Ion Caramitru

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Ion Caramitru
Born Ion Horia Leonida Caramitru
(1942-03-09) 9 March 1942 (age 72)
Bucharest, Romania
Occupation Actor, Theatre director, Political figure
Years active 1964–present
Spouse(s) Micaela Caracaș

Ion Horia Leonida Caramitru (Romanian pronunciation: [iˈon karaˈmitru]; born March 9, 1942) is a Romanian stage and film actor, stage director, as well as a political figure. He was Minister of Culture between 1996 and 2000, in the Romanian Democratic Convention (CDR) cabinets of Victor Ciorbea, Gavril Dejeu, Radu Vasile, Alexandru Athanasiu, and Mugur Isărescu. Is married with actress Micaela Caracaș and have 3 boys: Ștefan, Andrei and Matei Caramitru.

Biography[edit]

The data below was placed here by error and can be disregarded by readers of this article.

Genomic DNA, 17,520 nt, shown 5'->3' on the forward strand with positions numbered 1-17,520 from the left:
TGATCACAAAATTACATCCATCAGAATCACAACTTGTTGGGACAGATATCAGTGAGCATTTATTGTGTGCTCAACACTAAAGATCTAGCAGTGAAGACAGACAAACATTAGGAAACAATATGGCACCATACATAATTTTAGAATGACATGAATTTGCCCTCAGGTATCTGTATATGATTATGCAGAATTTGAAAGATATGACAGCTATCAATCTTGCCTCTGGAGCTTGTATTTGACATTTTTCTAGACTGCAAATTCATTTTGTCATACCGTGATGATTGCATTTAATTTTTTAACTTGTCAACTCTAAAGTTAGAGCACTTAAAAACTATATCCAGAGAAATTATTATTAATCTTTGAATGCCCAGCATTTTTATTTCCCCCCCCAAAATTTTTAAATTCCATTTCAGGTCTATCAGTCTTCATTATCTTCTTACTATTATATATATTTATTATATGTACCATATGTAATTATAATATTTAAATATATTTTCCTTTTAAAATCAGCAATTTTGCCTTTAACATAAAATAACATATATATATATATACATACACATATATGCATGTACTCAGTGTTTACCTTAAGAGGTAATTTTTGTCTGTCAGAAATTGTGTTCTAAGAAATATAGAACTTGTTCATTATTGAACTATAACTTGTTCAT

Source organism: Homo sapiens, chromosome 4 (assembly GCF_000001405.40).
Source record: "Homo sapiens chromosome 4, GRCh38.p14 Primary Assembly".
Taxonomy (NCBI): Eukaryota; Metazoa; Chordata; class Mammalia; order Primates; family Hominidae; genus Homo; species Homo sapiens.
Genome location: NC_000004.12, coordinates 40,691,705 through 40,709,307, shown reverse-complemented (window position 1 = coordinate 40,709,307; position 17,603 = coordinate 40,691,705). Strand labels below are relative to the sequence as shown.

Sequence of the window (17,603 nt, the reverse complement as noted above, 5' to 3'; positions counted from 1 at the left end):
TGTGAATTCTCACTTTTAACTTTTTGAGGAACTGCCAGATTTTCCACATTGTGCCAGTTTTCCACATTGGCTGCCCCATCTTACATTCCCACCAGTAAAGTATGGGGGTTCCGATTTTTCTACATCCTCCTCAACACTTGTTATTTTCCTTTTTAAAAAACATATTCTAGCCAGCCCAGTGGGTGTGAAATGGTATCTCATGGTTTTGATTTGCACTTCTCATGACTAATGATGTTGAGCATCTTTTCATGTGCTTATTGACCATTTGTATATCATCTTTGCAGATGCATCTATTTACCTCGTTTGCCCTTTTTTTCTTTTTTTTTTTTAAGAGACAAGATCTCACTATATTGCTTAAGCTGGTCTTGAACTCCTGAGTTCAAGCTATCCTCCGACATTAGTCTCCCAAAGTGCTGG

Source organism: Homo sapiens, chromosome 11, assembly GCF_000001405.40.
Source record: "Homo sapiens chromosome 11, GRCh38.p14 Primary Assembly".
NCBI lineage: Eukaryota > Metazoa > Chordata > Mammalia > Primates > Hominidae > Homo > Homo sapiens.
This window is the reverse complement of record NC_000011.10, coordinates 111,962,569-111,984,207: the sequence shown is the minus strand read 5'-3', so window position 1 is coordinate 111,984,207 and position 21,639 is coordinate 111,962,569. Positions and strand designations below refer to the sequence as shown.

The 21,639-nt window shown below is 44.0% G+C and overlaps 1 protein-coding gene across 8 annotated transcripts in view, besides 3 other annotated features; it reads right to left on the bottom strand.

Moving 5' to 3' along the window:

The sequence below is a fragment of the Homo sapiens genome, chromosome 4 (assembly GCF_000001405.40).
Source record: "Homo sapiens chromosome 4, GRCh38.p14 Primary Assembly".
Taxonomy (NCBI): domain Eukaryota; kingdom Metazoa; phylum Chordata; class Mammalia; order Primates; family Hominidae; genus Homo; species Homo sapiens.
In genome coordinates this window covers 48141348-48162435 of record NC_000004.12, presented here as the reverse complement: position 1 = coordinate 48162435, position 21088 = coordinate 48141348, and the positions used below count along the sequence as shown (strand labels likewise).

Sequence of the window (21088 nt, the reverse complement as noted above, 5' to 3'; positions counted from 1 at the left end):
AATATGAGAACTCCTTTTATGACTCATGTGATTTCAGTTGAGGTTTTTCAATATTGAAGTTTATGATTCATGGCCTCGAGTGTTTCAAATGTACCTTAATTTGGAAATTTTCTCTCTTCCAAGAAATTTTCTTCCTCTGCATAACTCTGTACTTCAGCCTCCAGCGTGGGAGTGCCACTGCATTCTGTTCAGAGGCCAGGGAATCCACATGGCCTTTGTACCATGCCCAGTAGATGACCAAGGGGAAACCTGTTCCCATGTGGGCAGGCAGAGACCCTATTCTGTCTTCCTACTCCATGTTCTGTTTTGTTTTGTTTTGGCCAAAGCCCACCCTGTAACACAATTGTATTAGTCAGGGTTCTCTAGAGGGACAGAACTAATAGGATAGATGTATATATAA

Early life and acting career[edit]

Born to an Aromanian family in Bucharest, he graduated from the I. L. Caragiale Institute for Theater and Film Arts in 1964, having debuted on the stage a year earlier — with the title role in an acclaimed production of William Shakespeare's Hamlet for the Bulandra Theater. He continued his engagement for Bulandra while starring in plays at the National Theatre Bucharest and various other theaters.

Caramitru was a protagonist in a series of theatrical productions by directors such as Liviu Ciulei, Moni Ghelerter, Andrei Şerban, Liviu Purcărete, Sandra Manu, Cătălina Buzoianu, Alexandru Tocilescu, and Sică Alexandrescu (acting in plays such as Mihail Sebastian's Steaua fără nume, Georg Büchner's Danton's Death, Aeschylus' The Oresteia, Tennessee Williams's A Streetcar Named Desire, Carlo Goldoni's Il bugiardo, and in many of Shakespeare's works). As a director of theater, opera, and operetta productions, Caramitru notably staged works by Frederick Loewe (My Fair Lady), Marin Sorescu (The Third Stake), Benjamin Britten (The Little Sweep), Aleksei Nikolaevich Arbuzov (The Lie), and Shakespeare (The Merchant of Venice); his adaptations of Peter Brook's La Tragédie de Carmen and Pyotr Ilyich Tchaikovsky's Eugene Onegin were hosted by the Grand Opera House in Belfast, Northern Ireland.